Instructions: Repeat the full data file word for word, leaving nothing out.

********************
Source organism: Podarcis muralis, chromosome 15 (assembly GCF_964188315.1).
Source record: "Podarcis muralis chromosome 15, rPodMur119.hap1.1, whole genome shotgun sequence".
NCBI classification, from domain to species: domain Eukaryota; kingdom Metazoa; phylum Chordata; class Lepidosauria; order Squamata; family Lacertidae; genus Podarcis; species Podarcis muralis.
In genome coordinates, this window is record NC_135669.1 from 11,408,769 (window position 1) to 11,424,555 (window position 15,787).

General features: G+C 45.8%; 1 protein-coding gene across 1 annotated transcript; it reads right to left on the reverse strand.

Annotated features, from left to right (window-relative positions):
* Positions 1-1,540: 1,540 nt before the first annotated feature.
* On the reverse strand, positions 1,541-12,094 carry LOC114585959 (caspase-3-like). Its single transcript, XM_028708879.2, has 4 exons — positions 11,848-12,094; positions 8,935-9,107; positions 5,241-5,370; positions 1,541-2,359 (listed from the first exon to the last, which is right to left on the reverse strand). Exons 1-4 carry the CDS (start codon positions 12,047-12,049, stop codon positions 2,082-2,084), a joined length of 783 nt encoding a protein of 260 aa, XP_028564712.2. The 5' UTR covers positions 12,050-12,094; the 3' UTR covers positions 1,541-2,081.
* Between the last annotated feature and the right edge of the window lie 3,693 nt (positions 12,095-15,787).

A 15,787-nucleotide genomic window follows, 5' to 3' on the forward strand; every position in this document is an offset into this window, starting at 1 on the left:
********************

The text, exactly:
Source organism: Podarcis muralis, chromosome 15 (assembly GCF_964188315.1).
Source record: "Podarcis muralis chromosome 15, rPodMur119.hap1.1, whole genome shotgun sequence".
NCBI classification, from domain to species: domain Eukaryota; kingdom Metazoa; phylum Chordata; class Lepidosauria; order Squamata; family Lacertidae; genus Podarcis; species Podarcis muralis.
In genome coordinates, this window is record NC_135669.1 from 11,408,769 (window position 1) to 11,424,555 (window position 15,787).

General features: G+C 45.8%; 1 protein-coding gene across 1 annotated transcript; it reads right to left on the reverse strand.

Annotated features, from left to right (window-relative positions):
* Positions 1-1,540: 1,540 nt before the first annotated feature.
* On the reverse strand, positions 1,541-12,094 carry LOC114585959 (caspase-3-like). Its single transcript, XM_028708879.2, has 4 exons — positions 11,848-12,094; positions 8,935-9,107; positions 5,241-5,370; positions 1,541-2,359 (listed from the first exon to the last, which is right to left on the reverse strand). Exons 1-4 carry the CDS (start codon positions 12,047-12,049, stop codon positions 2,082-2,084), a joined length of 783 nt encoding a protein of 260 aa, XP_028564712.2. The 5' UTR covers positions 12,050-12,094; the 3' UTR covers positions 1,541-2,081.
* Between the last annotated feature and the right edge of the window lie 3,693 nt (positions 12,095-15,787).

A 15,787-nucleotide genomic window follows, 5' to 3' on the forward strand; every position in this document is an offset into this window, starting at 1 on the left: